This catalogue discusses some aspects of Carthaginian or 'Punic' culture as shown by the inscribed and carved stones, or stelae, in the Museum's collections.
These were acquired during the 19th century in North Africa, and come mainly from Tunisia. The majority of the stelae have votive or dedicatory inscriptions in Punic and some of them are thought to come from tophets, burial precincts that are characteristic of Phoenician settlements in the west Mediterranean.
The stelae provide a window into the religion and language of the Carthaginians, both of which are still imperfectly understood. They date from between the 4th century BC to the 4th century AD, and in the catalogue they are divided into Punic and Neo-Punic, according to whether they pre- or post-date the Roman sack of Carthage in 146 BC.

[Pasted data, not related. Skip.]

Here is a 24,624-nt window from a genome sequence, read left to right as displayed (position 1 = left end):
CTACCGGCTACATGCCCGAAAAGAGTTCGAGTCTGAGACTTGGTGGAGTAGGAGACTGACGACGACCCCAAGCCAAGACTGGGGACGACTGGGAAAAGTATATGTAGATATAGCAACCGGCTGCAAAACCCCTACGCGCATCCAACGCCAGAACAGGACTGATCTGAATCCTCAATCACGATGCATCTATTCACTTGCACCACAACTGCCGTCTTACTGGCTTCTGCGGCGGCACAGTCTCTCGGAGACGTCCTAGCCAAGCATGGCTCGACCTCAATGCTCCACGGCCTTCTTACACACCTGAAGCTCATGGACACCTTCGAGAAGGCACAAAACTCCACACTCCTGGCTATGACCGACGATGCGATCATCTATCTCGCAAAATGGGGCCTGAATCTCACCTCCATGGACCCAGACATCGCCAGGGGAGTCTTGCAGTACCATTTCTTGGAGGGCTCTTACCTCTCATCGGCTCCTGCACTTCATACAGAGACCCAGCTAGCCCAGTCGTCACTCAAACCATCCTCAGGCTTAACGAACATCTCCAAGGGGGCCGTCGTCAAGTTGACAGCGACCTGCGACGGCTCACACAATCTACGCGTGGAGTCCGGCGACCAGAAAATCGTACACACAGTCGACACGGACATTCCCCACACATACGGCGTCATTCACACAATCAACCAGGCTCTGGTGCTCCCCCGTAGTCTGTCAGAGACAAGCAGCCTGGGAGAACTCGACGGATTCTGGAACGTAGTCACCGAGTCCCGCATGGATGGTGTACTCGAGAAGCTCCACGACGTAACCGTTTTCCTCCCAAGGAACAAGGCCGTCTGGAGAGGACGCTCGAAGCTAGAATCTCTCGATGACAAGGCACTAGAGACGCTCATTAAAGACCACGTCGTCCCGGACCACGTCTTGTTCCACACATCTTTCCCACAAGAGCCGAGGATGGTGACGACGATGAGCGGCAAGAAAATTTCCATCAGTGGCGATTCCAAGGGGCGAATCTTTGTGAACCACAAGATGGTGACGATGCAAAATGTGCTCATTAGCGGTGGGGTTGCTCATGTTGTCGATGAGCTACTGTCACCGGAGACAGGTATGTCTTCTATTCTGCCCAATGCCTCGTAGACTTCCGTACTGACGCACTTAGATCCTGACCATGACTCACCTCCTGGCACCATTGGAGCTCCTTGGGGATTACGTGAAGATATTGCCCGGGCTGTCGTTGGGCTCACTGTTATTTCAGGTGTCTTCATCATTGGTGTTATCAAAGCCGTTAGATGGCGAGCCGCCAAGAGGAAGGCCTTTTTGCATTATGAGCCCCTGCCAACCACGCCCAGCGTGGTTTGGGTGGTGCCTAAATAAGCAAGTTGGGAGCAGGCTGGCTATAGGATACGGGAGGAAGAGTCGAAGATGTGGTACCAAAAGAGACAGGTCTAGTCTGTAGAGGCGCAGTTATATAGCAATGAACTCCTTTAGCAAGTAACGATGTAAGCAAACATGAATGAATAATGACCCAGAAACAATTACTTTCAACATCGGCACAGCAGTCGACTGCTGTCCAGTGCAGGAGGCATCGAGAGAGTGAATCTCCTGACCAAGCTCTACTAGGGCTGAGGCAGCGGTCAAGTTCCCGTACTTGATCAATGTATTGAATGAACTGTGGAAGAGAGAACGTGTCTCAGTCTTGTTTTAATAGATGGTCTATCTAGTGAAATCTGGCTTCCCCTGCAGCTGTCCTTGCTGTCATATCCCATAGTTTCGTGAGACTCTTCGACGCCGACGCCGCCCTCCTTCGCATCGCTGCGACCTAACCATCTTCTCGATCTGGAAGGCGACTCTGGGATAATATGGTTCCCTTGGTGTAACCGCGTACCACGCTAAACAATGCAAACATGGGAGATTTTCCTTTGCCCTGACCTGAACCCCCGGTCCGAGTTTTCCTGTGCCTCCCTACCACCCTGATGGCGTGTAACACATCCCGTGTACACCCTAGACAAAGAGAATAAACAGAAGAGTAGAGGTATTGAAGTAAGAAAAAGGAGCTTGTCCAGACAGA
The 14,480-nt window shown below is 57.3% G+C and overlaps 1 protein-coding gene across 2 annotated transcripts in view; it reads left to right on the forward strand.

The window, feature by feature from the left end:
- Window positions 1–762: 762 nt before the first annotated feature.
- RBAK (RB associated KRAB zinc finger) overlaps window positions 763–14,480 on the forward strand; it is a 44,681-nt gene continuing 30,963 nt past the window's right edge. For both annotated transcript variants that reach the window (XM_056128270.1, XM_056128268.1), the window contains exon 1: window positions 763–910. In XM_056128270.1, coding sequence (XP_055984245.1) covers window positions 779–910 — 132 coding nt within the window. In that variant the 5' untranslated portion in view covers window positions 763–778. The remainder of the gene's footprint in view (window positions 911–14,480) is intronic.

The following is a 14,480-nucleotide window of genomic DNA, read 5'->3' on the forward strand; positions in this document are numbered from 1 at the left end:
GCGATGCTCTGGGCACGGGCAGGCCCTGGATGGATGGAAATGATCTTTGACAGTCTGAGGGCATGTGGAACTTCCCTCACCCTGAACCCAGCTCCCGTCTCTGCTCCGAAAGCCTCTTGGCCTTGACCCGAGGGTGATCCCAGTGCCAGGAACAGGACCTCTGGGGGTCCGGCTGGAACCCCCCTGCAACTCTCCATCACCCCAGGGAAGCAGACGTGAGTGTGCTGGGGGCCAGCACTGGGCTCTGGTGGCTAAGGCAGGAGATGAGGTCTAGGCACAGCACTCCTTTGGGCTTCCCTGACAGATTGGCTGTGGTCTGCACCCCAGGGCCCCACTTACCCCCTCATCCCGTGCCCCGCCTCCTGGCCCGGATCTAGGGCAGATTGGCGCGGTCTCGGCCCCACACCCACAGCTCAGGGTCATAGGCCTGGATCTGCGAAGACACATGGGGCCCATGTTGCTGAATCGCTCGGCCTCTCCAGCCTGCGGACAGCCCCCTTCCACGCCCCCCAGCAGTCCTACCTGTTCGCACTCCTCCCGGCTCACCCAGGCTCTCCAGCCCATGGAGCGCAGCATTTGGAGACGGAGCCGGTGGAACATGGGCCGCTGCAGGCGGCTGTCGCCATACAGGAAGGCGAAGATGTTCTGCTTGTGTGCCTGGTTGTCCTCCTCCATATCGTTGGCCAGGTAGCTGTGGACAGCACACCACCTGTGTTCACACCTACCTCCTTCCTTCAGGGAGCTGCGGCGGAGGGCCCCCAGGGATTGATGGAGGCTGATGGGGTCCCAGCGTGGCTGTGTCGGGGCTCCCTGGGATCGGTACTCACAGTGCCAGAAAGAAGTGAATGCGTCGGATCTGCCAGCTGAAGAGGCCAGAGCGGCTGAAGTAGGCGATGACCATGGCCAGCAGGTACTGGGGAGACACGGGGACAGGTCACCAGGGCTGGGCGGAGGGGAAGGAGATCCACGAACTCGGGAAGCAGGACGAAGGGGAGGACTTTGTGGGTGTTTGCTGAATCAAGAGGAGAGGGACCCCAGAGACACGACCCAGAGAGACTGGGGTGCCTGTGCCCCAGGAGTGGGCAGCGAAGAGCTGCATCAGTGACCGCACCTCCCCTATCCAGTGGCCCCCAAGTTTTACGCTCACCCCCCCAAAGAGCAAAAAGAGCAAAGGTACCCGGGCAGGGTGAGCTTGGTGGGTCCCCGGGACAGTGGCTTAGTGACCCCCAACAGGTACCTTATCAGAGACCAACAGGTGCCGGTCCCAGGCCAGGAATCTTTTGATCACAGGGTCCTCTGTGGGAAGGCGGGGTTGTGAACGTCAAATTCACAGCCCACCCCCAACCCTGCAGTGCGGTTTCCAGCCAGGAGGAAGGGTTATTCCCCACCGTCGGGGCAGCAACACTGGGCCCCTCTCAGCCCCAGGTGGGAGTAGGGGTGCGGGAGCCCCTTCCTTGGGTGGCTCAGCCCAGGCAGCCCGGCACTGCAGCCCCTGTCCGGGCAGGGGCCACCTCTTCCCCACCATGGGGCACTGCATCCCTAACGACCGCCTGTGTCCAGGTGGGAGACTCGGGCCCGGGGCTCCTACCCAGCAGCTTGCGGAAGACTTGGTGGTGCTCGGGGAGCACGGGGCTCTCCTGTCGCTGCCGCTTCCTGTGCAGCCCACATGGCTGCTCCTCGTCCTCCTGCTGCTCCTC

The catalogue describes each stela, giving transcriptions and translations of the Punic and neo-Punic inscriptions, plus measurements and bibliographical references.
Every stela is photographed.